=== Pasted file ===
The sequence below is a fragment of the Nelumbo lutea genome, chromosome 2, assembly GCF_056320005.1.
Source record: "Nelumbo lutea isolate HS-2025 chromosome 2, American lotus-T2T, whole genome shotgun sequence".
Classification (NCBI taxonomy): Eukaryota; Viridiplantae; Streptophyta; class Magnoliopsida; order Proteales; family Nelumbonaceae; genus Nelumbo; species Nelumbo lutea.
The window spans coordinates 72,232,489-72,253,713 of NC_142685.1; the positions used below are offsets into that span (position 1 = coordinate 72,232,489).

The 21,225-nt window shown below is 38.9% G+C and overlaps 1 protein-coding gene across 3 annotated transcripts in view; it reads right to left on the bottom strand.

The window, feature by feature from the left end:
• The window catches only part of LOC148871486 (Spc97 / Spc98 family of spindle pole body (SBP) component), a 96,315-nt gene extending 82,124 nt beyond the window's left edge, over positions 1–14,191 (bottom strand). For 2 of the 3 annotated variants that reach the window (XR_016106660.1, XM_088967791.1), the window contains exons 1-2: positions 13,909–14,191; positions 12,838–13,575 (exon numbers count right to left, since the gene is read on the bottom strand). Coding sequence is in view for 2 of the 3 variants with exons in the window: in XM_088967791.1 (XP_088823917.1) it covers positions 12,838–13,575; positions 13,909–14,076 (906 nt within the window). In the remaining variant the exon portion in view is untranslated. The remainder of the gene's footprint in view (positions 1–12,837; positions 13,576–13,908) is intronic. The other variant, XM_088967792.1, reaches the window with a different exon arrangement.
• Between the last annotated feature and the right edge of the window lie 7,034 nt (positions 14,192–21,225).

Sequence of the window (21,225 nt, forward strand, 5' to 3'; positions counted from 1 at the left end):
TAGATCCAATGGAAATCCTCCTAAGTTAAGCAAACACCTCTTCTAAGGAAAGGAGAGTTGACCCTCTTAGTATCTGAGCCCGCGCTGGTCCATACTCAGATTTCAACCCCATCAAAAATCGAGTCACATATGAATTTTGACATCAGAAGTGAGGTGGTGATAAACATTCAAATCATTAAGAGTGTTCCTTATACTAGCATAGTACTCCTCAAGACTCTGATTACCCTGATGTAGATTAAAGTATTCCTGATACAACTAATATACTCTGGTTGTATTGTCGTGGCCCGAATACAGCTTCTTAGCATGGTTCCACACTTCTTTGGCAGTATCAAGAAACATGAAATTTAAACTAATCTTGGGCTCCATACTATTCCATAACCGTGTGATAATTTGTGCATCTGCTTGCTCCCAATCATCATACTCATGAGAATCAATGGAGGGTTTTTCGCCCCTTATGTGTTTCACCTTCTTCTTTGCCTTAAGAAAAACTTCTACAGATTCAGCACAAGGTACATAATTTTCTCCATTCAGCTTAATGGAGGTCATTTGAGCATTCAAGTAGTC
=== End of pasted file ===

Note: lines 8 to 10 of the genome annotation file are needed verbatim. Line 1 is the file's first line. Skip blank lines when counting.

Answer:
• Between the last annotated feature and the right edge of the window lie 7,034 nt (positions 14,192–21,225).

Sequence of the window (21,225 nt, forward strand, 5' to 3'; positions counted from 1 at the left end):
TAGATCCAATGGAAATCCTCCTAAGTTAAGCAAACACCTCTTCTAAGGAAAGGAGAGTTGACCCTCTTAGTATCTGAGCCCGCGCTGGTCCATACTCAGATTTCAACCCCATCAAAAATCGAGTCACATATGAATTTTGACATCAGAAGTGAGGTGGTGATAAACATTCAAATCATTAAGAGTGTTCCTTATACTAGCATAGTACTCCTCAAGACTCTGATTACCCTGATGTAGATTAAAGTATTCCTGATACAACTAATATACTCTGGTTGTATTGTCGTGGCCCGAATACAGCTTCTTAGCATGGTTCCACACTTCTTTGGCAGTATCAAGAAACATGAAATTTAAACTAATCTTGGGCTCCATACTATTCCATAACCGTGTGATAATTTGTGCATCTGCTTGCTCCCAATCATCATACTCATGAGAATCAATGGAGGGTTTTTCGCCCCTTATGTGTTTCACCTTCTTCTTTGCCTTAAGAAAAACTTCTACAGATTCAGCACAAGGTACATAATTTTCTCCATTCAGCTTAATGGAGGTCATTTGAGCATTCAAGTAGTC